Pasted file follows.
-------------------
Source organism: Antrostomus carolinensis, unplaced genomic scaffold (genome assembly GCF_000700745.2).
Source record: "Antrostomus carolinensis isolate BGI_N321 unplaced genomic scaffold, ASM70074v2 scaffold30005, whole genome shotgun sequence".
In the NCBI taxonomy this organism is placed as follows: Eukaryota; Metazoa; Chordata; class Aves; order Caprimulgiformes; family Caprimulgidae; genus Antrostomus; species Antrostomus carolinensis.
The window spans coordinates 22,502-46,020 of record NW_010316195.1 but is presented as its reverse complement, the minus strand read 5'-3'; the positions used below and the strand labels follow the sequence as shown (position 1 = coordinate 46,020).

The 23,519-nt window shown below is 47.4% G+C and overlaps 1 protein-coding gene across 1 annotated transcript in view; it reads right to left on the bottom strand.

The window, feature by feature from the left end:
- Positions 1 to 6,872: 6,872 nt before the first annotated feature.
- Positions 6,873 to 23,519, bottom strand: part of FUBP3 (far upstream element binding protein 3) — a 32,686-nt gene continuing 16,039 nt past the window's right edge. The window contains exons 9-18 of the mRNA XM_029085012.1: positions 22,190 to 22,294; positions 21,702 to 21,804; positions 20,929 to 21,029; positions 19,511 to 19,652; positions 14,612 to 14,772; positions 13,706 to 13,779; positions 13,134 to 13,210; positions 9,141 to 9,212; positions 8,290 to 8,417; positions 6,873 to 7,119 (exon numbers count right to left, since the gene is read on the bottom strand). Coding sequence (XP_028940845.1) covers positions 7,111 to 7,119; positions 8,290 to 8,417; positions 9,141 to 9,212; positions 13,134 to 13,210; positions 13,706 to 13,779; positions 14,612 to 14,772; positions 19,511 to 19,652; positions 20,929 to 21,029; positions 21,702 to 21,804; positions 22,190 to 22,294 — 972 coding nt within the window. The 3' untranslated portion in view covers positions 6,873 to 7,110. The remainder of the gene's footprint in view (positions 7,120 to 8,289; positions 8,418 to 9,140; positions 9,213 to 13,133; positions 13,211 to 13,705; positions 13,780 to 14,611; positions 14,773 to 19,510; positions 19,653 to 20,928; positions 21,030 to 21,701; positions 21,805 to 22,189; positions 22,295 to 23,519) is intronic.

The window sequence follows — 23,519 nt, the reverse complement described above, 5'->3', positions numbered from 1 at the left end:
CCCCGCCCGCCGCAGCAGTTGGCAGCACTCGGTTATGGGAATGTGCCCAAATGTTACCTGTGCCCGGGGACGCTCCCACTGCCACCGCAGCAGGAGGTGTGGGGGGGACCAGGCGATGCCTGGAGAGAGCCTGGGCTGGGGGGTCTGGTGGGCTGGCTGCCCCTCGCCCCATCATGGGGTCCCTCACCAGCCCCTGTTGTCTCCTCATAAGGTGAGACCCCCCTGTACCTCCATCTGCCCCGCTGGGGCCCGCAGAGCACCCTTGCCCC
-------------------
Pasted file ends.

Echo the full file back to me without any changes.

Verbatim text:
Source organism: Antrostomus carolinensis, unplaced genomic scaffold (genome assembly GCF_000700745.2).
Source record: "Antrostomus carolinensis isolate BGI_N321 unplaced genomic scaffold, ASM70074v2 scaffold30005, whole genome shotgun sequence".
In the NCBI taxonomy this organism is placed as follows: Eukaryota; Metazoa; Chordata; class Aves; order Caprimulgiformes; family Caprimulgidae; genus Antrostomus; species Antrostomus carolinensis.
The window spans coordinates 22,502-46,020 of record NW_010316195.1 but is presented as its reverse complement, the minus strand read 5'-3'; the positions used below and the strand labels follow the sequence as shown (position 1 = coordinate 46,020).

The 23,519-nt window shown below is 47.4% G+C and overlaps 1 protein-coding gene across 1 annotated transcript in view; it reads right to left on the bottom strand.

The window, feature by feature from the left end:
- Positions 1 to 6,872: 6,872 nt before the first annotated feature.
- Positions 6,873 to 23,519, bottom strand: part of FUBP3 (far upstream element binding protein 3) — a 32,686-nt gene continuing 16,039 nt past the window's right edge. The window contains exons 9-18 of the mRNA XM_029085012.1: positions 22,190 to 22,294; positions 21,702 to 21,804; positions 20,929 to 21,029; positions 19,511 to 19,652; positions 14,612 to 14,772; positions 13,706 to 13,779; positions 13,134 to 13,210; positions 9,141 to 9,212; positions 8,290 to 8,417; positions 6,873 to 7,119 (exon numbers count right to left, since the gene is read on the bottom strand). Coding sequence (XP_028940845.1) covers positions 7,111 to 7,119; positions 8,290 to 8,417; positions 9,141 to 9,212; positions 13,134 to 13,210; positions 13,706 to 13,779; positions 14,612 to 14,772; positions 19,511 to 19,652; positions 20,929 to 21,029; positions 21,702 to 21,804; positions 22,190 to 22,294 — 972 coding nt within the window. The 3' untranslated portion in view covers positions 6,873 to 7,110. The remainder of the gene's footprint in view (positions 7,120 to 8,289; positions 8,418 to 9,140; positions 9,213 to 13,133; positions 13,211 to 13,705; positions 13,780 to 14,611; positions 14,773 to 19,510; positions 19,653 to 20,928; positions 21,030 to 21,701; positions 21,805 to 22,189; positions 22,295 to 23,519) is intronic.

The window sequence follows — 23,519 nt, the reverse complement described above, 5'->3', positions numbered from 1 at the left end:
CCCCGCCCGCCGCAGCAGTTGGCAGCACTCGGTTATGGGAATGTGCCCAAATGTTACCTGTGCCCGGGGACGCTCCCACTGCCACCGCAGCAGGAGGTGTGGGGGGGACCAGGCGATGCCTGGAGAGAGCCTGGGCTGGGGGGTCTGGTGGGCTGGCTGCCCCTCGCCCCATCATGGGGTCCCTCACCAGCCCCTGTTGTCTCCTCATAAGGTGAGACCCCCCTGTACCTCCATCTGCCCCGCTGGGGCCCGCAGAGCACCCTTGCCCC